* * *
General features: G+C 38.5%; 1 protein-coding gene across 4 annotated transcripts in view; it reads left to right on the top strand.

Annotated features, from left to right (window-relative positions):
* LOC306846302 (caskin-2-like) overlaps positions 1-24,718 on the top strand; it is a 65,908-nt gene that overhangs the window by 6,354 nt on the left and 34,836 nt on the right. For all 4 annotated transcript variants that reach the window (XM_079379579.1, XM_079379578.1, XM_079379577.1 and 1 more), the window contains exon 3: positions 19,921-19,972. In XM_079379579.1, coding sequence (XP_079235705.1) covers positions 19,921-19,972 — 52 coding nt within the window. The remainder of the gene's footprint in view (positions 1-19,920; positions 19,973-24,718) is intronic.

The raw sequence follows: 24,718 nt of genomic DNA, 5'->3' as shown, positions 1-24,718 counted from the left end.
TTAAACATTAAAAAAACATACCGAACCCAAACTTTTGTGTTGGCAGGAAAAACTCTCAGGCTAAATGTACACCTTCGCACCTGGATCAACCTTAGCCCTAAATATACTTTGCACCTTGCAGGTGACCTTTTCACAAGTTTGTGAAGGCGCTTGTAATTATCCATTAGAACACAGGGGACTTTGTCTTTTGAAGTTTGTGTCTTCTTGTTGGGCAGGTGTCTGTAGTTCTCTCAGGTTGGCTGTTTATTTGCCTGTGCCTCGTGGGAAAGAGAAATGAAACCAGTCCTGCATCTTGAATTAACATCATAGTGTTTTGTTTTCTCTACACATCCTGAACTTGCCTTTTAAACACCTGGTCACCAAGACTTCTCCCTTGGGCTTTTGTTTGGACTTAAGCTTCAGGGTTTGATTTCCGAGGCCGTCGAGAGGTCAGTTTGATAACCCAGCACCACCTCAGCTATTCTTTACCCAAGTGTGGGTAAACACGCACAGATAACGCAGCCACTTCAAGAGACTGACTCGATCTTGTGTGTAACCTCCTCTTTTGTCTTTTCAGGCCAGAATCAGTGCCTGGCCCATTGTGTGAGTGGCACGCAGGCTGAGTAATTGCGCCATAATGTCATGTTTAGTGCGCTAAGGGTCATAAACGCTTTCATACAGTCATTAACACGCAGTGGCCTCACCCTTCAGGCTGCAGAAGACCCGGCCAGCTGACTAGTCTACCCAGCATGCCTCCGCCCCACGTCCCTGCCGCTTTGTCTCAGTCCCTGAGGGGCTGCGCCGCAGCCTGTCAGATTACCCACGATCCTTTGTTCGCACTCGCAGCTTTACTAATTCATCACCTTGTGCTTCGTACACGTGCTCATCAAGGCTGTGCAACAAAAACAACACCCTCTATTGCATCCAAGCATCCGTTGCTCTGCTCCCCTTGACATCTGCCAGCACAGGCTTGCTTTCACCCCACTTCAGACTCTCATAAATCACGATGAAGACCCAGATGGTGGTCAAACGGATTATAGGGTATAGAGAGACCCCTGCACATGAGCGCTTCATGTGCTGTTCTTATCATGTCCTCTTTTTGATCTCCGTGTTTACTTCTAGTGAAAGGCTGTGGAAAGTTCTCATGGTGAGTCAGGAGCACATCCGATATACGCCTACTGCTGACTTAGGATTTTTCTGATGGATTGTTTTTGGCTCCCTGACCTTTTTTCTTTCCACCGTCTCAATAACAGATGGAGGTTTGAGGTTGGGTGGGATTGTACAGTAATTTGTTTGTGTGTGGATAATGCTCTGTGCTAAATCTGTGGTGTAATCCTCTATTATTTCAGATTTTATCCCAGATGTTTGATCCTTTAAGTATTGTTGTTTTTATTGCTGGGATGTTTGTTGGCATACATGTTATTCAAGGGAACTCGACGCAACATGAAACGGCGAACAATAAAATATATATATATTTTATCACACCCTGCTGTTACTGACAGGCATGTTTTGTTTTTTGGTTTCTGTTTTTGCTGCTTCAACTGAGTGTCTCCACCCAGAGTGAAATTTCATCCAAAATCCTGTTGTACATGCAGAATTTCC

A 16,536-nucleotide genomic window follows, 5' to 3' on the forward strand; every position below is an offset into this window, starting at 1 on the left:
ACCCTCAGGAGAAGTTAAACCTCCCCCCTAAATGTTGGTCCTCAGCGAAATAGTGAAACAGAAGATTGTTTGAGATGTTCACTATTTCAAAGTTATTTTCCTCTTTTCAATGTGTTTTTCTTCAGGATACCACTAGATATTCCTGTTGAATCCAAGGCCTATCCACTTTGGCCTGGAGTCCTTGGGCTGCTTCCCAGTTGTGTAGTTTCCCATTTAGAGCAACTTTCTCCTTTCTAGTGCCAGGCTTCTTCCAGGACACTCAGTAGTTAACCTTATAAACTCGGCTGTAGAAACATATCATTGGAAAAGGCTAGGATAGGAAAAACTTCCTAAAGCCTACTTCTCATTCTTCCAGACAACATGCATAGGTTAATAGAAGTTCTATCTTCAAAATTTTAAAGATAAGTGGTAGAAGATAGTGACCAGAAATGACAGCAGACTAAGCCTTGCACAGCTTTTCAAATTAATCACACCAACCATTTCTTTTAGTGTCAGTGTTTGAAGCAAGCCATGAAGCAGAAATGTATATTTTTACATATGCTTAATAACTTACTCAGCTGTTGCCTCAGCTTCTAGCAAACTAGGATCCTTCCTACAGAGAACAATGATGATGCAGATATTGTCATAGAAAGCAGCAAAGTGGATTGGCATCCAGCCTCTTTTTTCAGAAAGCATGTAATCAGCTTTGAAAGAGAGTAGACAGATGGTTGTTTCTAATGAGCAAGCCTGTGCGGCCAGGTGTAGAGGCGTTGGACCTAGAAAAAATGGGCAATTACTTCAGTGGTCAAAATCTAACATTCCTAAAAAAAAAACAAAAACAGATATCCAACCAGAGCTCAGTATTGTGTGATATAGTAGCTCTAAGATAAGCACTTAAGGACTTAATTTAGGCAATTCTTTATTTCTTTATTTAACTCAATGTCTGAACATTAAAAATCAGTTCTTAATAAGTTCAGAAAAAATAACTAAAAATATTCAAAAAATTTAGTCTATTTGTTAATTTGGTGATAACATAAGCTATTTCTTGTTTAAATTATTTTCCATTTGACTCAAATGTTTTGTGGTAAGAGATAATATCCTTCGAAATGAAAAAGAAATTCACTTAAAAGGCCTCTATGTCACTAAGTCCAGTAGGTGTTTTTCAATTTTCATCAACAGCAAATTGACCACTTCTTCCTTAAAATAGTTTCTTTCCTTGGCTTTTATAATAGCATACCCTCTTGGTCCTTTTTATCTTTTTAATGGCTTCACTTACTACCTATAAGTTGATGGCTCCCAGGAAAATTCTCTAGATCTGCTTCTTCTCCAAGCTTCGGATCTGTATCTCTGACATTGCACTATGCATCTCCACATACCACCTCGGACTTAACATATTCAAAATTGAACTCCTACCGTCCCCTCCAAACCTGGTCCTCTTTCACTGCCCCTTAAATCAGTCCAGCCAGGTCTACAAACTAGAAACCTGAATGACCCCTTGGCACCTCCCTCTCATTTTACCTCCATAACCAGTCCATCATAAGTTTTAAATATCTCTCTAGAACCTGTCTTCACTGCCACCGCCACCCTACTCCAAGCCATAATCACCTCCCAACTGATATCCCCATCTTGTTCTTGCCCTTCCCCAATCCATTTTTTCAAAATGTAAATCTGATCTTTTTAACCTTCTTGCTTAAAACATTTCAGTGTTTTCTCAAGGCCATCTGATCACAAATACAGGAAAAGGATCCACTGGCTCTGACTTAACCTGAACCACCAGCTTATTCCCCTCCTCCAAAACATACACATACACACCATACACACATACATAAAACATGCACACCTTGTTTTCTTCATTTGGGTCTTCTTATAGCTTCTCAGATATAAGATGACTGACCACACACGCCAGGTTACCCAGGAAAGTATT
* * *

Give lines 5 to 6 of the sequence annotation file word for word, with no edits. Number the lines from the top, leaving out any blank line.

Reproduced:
TTAAACATTAAAAAAACATACCGAACCCAAACTTTTGTGTTGGCAGGAAAAACTCTCAGGCTAAATGTACACCTTCGCACCTGGATCAACCTTAGCCCTAAATATACTTTGCACCTTGCAGGTGACCTTTTCACAAGTTTGTGAAGGCGCTTGTAATTATCCATTAGAACACAGGGGACTTTGTCTTTTGAAGTTTGTGTCTTCTTGTTGGGCAGGTGTCTGTAGTTCTCTCAGGTTGGCTGTTTATTTGCCTGTGCCTCGTGGGAAAGAGAAATGAAACCAGTCCTGCATCTTGAATTAACATCATAGTGTTTTGTTTTCTCTACACATCCTGAACTTGCCTTTTAAACACCTGGTCACCAAGACTTCTCCCTTGGGCTTTTGTTTGGACTTAAGCTTCAGGGTTTGATTTCCGAGGCCGTCGAGAGGTCAGTTTGATAACCCAGCACCACCTCAGCTATTCTTTACCCAAGTGTGGGTAAACACGCACAGATAACGCAGCCACTTCAAGAGACTGACTCGATCTTGTGTGTAACCTCCTCTTTTGTCTTTTCAGGCCAGAATCAGTGCCTGGCCCATTGTGTGAGTGGCACGCAGGCTGAGTAATTGCGCCATAATGTCATGTTTAGTGCGCTAAGGGTCATAAACGCTTTCATACAGTCATTAACACGCAGTGGCCTCACCCTTCAGGCTGCAGAAGACCCGGCCAGCTGACTAGTCTACCCAGCATGCCTCCGCCCCACGTCCCTGCCGCTTTGTCTCAGTCCCTGAGGGGCTGCGCCGCAGCCTGTCAGATTACCCACGATCCTTTGTTCGCACTCGCAGCTTTACTAATTCATCACCTTGTGCTTCGTACACGTGCTCATCAAGGCTGTGCAACAAAAACAACACCCTCTATTGCATCCAAGCATCCGTTGCTCTGCTCCCCTTGACATCTGCCAGCACAGGCTTGCTTTCACCCCACTTCAGACTCTCATAAATCACGATGAAGACCCAGATGGTGGTCAAACGGATTATAGGGTATAGAGAGACCCCTGCACATGAGCGCTTCATGTGCTGTTCTTATCATGTCCTCTTTTTGATCTCCGTGTTTACTTCTAGTGAAAGGCTGTGGAAAGTTCTCATGGTGAGTCAGGAGCACATCCGATATACGCCTACTGCTGACTTAGGATTTTTCTGATGGATTGTTTTTGGCTCCCTGACCTTTTTTCTTTCCACCGTCTCAATAACAGATGGAGGTTTGAGGTTGGGTGGGATTGTACAGTAATTTGTTTGTGTGTGGATAATGCTCTGTGCTAAATCTGTGGTGTAATCCTCTATTATTTCAGATTTTATCCCAGATGTTTGATCCTTTAAGTATTGTTGTTTTTATTGCTGGGATGTTTGTTGGCATACATGTTATTCAAGGGAACTCGACGCAACATGAAACGGCGAACAATAAAATATATATATATTTTATCACACCCTGCTGTTACTGACAGGCATGTTTTGTTTTTTGGTTTCTGTTTTTGCTGCTTCAACTGAGTGTCTCCACCCAGAGTGAAATTTCATCCAAAATCCTGTTGTACATGCAGAATTTCC

A 16,536-nucleotide genomic window follows, 5' to 3' on the forward strand; every position below is an offset into this window, starting at 1 on the left: